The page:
Double Minor: A type of minor penalty (four minutes) given for certain accidental infractions that result in injury to another player.
Empty Net Goal: A goal that is scored against a team that has pulled its goalie.
Face-off: The dropping of the puck by an official between the sticks of two opposing players, standing one stick-length apart. This is used to begin play at the start of each period or to resume play when it has stopped.
Fighting: A major penalty that occurs when two or more players drop their sticks and gloves and fight. If the referee deems one player to be the instigator, that player gets a game misconduct.
Forecheck: To check or harass an opponent who has the puck in his defensive zone, keeping the opponents in their end of the rink, while trying to regain control of the puck.
Full Strength: When a team has its full complement of five players and a goaltender on the ice.
Goal Crease: A semi-circular area with a six-foot radius in front of the opening of the goal. This marks the playing area of the goaltender into which no player without the puck may enter.
Hat Trick: When a player scores three goals in one game.
Icing: Should any player or goalkeeper of a team, equal or superior in numerical strength to the opposing team, shoot, bat or deflect the puck from his own half of the ice beyond the goal line of the opposing team, play shall be stopped
once the puck is touched by a player of the non-offending team other than the goalkeeper. For the purpose of this rule, the point of last contact with the puck by the team in possession shall be used to determine whether icing has occurred or not. As such, the team in possession must "gain the line" in order for the icing to be nullified. "Gaining the line" shall mean that the puck (not the player's skate) must make contact with the center red line in order to nullify a potential icing. For the purpose of interpretation of the rule, "icing the puck" is completed the instant the puck is touched first by a defending player (other than the goalkeeper) after it has crossed the goal line and if in the action of so touching the puck, it is knocked or deflected into the net, it is no goal. The puck striking or deflecting off an official does not automatically nullify a potential icing.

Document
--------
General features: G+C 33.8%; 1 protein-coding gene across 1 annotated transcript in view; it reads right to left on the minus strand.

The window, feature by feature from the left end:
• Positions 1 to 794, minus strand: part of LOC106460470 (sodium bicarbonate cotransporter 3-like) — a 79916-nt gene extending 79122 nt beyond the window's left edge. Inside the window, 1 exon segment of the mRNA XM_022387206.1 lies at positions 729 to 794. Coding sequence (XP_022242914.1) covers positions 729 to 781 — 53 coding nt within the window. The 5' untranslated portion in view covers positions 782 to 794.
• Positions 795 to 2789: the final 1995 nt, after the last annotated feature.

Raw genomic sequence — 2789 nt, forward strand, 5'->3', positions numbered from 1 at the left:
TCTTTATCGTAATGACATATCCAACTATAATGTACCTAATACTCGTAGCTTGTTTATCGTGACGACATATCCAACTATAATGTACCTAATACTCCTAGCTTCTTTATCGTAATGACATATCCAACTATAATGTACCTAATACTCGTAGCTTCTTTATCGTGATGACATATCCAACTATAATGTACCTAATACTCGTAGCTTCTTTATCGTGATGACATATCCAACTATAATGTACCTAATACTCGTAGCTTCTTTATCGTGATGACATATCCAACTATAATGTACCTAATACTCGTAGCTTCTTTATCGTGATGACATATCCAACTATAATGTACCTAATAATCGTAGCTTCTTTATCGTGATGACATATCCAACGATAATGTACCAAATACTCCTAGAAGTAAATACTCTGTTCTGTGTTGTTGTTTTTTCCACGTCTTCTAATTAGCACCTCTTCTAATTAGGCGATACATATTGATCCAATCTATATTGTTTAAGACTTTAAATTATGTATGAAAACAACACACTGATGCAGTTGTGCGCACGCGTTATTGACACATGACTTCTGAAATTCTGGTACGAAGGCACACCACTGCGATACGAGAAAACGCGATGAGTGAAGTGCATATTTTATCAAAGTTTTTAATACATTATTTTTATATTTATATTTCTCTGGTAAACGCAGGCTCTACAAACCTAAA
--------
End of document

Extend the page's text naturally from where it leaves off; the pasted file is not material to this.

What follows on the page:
One-timer: Hitting the puck directly upon receiving a pass. The offensive player takes his backswing while the puck is on its way to him and attempts to time his swing with the arrival of the puck.
On-The-Fly: Making player changes or substitutions while the play is underway.
Overtime: An additional sudden death period not lasting more than five minutes of play, with the team scoring first being declared the winner. The overtime period is played with four skaters and a goalie. Should no goal be scored, a shootout will follow until a winner is declared.